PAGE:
Charles Dickens: A Man of Social Reform
Today, Charles Dickens is considered an element of social reform. His life experiences that allowed him to gain this title. “Charles Dickens was born on February 7, 1812, to John and Elizabeth Dickens. John Dickens was a clerk in the Naval Pay Office. John Dickens, unable to control the family’s finances, found himself imprisoned for debt in 1824. Elizabeth Dickens and children, with the exception of Charles, who was put to work at Warren’s Blacking Factory, joined him in the Marshalsea Prison.
When his father was released, the then twelve-year-old Dickens, who was already scarred psychologically by the experience, was further wounded by his mother's insistence that he continue to work at the factory. He was halted from ever recovering his former happy life. The devastating impact of the period wounded him psychologically, colored his work, and haunted his entire life with disturbing memories At fifteen, he found employment as an office boy at an attorney's, while he studied shorthand at night” (Victorian Web). It was during this terrible period in Dickens' childhood that he observed the lives of the men, women, and children in the most impoverished areas of London and witnessed the social injustices they suffered.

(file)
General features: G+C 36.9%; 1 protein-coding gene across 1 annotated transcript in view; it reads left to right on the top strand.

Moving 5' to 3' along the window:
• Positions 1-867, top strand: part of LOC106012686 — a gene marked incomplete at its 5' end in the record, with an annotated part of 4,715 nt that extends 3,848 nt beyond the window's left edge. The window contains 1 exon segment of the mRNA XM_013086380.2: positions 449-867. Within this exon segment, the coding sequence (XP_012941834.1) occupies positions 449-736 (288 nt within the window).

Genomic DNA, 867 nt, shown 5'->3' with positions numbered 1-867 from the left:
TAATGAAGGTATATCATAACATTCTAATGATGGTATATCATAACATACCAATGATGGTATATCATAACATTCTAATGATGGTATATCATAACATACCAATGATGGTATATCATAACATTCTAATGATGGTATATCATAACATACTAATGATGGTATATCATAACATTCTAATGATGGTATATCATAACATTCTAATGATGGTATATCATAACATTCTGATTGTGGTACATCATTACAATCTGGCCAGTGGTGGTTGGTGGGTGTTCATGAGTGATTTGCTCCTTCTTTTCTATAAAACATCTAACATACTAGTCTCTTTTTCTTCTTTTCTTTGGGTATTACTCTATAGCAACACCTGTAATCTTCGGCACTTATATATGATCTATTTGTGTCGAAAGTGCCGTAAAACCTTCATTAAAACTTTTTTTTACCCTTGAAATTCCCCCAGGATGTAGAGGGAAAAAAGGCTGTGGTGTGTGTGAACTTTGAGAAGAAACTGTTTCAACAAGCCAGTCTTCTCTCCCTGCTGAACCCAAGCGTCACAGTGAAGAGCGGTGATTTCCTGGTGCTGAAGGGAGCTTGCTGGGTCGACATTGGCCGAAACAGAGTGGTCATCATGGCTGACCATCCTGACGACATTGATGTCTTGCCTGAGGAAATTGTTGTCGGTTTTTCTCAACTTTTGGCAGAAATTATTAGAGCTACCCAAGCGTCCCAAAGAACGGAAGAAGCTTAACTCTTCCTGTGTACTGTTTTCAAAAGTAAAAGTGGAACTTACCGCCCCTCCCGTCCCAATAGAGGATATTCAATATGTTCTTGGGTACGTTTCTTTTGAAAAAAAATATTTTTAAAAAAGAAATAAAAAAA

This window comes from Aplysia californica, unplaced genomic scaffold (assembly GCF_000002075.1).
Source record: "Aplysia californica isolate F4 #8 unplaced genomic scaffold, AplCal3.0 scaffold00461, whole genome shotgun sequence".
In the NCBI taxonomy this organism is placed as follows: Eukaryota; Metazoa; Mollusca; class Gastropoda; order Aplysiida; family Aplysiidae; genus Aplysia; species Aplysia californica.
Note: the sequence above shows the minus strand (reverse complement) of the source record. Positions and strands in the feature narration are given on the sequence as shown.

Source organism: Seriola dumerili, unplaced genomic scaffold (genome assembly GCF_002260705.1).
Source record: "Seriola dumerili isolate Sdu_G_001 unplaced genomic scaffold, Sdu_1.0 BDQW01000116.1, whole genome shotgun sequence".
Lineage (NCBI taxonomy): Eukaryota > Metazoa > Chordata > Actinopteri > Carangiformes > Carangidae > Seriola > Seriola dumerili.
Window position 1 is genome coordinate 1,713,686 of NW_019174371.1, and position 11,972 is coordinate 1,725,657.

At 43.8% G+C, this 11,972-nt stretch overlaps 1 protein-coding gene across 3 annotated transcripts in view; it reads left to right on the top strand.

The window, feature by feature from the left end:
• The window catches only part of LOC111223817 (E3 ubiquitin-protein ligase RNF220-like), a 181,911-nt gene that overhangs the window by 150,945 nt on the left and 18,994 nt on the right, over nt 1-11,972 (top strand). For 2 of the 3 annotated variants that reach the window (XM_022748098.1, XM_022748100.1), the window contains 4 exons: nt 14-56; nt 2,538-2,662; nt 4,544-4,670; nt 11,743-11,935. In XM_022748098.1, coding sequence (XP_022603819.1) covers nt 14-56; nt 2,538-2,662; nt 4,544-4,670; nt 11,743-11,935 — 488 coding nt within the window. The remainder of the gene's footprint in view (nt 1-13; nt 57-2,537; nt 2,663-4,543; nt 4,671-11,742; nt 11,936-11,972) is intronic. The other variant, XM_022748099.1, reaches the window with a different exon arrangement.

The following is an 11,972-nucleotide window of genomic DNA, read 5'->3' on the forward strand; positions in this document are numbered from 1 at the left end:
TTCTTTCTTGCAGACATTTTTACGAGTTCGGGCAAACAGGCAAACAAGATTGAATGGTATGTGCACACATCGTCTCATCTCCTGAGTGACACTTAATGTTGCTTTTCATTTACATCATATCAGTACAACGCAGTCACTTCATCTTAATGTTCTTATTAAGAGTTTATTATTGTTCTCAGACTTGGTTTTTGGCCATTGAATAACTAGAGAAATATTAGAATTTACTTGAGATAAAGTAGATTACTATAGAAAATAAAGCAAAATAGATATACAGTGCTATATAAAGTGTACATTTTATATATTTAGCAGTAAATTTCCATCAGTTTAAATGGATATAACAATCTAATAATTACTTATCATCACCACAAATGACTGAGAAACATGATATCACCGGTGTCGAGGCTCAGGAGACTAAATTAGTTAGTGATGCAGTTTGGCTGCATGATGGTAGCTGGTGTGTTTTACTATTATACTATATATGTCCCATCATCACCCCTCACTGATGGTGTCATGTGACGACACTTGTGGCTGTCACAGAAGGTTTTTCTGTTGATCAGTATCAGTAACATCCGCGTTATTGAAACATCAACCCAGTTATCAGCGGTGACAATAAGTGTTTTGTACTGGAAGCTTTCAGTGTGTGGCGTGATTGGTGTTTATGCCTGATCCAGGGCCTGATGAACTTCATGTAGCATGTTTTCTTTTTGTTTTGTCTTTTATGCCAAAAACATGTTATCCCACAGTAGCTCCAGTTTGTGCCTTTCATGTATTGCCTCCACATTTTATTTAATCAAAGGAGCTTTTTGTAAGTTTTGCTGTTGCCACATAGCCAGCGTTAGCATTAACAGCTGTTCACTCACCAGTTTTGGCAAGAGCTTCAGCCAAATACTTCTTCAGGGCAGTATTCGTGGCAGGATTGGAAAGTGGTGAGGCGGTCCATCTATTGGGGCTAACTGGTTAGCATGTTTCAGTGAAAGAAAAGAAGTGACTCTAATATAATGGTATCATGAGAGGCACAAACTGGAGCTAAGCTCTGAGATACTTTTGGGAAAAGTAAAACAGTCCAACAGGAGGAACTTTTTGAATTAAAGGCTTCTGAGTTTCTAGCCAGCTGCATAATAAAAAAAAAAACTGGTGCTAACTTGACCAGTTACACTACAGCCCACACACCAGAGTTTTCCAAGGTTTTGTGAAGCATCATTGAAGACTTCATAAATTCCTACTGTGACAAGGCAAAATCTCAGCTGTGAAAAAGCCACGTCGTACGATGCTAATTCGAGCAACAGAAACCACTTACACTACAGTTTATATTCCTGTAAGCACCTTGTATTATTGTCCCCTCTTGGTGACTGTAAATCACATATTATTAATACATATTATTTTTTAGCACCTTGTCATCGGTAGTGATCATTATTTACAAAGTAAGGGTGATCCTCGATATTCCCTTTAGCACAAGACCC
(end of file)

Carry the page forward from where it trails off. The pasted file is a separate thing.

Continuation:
Dickens believed in the ethical and political potential of literature, and the novel in particular, and he treated his fiction as a “springboard for debates about moral and social reform. It was through this novels with themes of social analysis Dickens became an outspoken critic of unjust economic and social conditions” (James 57). His deeply-felt social commentaries such as A Christmas Carol, helped raise the collective awareness of the reading public.
Dickens contributed significantly to the emergence of public social reform which was gaining an increased influence on the decisions of the authorities. Indirectly, he contributed to a series of legal reforms, “including the abolition of the inhumane...